Editors' ChoiceCancer

Destiny or chance?

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Science Translational Medicine  06 Jan 2016:
Vol. 8, Issue 320, pp. 320ec2
DOI: 10.1126/scitranslmed.aad9762

Healthy cells are kept that way in part by molecular safety mechanisms that prevent genomic instability. When these guards are disrupted, malignant cells are born; however, the force behind these DNA injuries remains mysterious. Do our cells go awry due to assaults from genotoxic environmental factors such as chemicals or infectious agents or radiation? This is certainly the case in some tumors, such as lung cancers in smokers or skin malignancies caused by excessive sun exposure—and we can proactively avoid these risk factors. Alternatively, genetic errors may arise from random errors accumulating during DNA replication and chromosome segregation. Recent studies tackled these basic questions using large-scale genomics combined with cancer epidemiology.

Wu et al. report that approximately 80% of adult cancers may be blamed on extrinsic factors. According to their model of carcinogenesis, intrinsic mistakes do not explain the rising incidence of tumors in the human population. The investigators reviewed the mutational footprints left in malignant genomes by environmental cancer-causing factors and found that these genetic signatures occur commonly in human cancers. Although their model has limitations inherent to the mathematical description of live-cell processes, it fits the cancer epidemiology and genomic data remarkably well.

Childhood cancers are biologically different from adult tumors. Do extrinsic factors play an equally crucial role in pediatric malignancies? In an independent study, Zhang et al. comprehensively analyzed the landscape of congenital and acquired mutations in over 1000 children with cancer. 8.5% of their patients were born with potential cancer-associated gene mutations, which is close to the number of cancers not caused by extrinsic factors as predicted by Wu et al. Further, this study provided unexpected insights into pediatric cancer predisposition syndromes. Eight children had inherited monoallelic mutations of the adult-onset breast cancer genes BRCA1, BRCA2, and FANCN. These genes were mutated in children with a potpourri of pediatric cancers, from acute leukemia to brain malignancies, neuroblastoma, and osteosarcoma. Future studies will determine whether BRCA patients are truly at risk of childhood malignancies in addition to breast and ovarian cancers as young adults.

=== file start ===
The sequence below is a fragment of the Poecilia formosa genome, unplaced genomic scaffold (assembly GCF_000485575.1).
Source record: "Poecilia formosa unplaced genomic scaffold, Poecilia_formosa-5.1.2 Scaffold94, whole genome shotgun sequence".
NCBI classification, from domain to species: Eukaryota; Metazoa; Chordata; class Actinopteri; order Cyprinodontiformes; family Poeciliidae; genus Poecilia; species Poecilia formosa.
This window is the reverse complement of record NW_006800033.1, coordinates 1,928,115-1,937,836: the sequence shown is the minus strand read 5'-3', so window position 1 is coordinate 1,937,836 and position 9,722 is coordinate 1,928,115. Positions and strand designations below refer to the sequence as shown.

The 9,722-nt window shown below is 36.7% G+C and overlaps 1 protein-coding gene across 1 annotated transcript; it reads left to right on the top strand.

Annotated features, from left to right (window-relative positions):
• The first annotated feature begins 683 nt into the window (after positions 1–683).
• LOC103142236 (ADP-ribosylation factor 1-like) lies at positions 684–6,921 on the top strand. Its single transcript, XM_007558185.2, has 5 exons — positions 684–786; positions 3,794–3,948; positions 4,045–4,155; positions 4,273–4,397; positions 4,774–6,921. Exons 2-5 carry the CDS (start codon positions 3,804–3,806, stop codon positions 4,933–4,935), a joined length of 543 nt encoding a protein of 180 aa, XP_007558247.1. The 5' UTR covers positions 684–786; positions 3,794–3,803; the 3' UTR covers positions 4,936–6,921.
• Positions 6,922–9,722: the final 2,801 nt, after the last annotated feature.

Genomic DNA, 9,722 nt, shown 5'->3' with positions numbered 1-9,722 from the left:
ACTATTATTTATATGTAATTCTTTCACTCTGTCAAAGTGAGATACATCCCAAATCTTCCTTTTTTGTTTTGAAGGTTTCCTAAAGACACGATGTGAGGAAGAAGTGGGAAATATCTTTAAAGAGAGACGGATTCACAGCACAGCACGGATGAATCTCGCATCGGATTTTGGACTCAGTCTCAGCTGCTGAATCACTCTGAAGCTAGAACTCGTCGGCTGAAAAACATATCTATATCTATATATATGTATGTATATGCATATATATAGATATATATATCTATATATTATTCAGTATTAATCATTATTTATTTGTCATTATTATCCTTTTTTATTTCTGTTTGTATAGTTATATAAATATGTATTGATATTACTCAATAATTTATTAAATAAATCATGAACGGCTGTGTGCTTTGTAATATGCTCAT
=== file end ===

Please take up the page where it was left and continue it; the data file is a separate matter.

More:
Genetic predisposition plays an essential role in a substantial number of cancers, but the majority of malignancies may reflect the toxic impact of environmental factors we can avoid. Therefore, optimistically speaking, we may be more empowered to prevent cancers from arising in the first place than we had realized.

S. Wu et al., Substantial contribution of extrinsic risk factors to cancer development. Nature 10.1038/nature16166 (2015). [Abstract]

J. Zhang et al., Germline mutations in predisposition genes in pediatric cancer. N. Engl. J. Med. 373, 2336­–2346 (2015). [Abstract]

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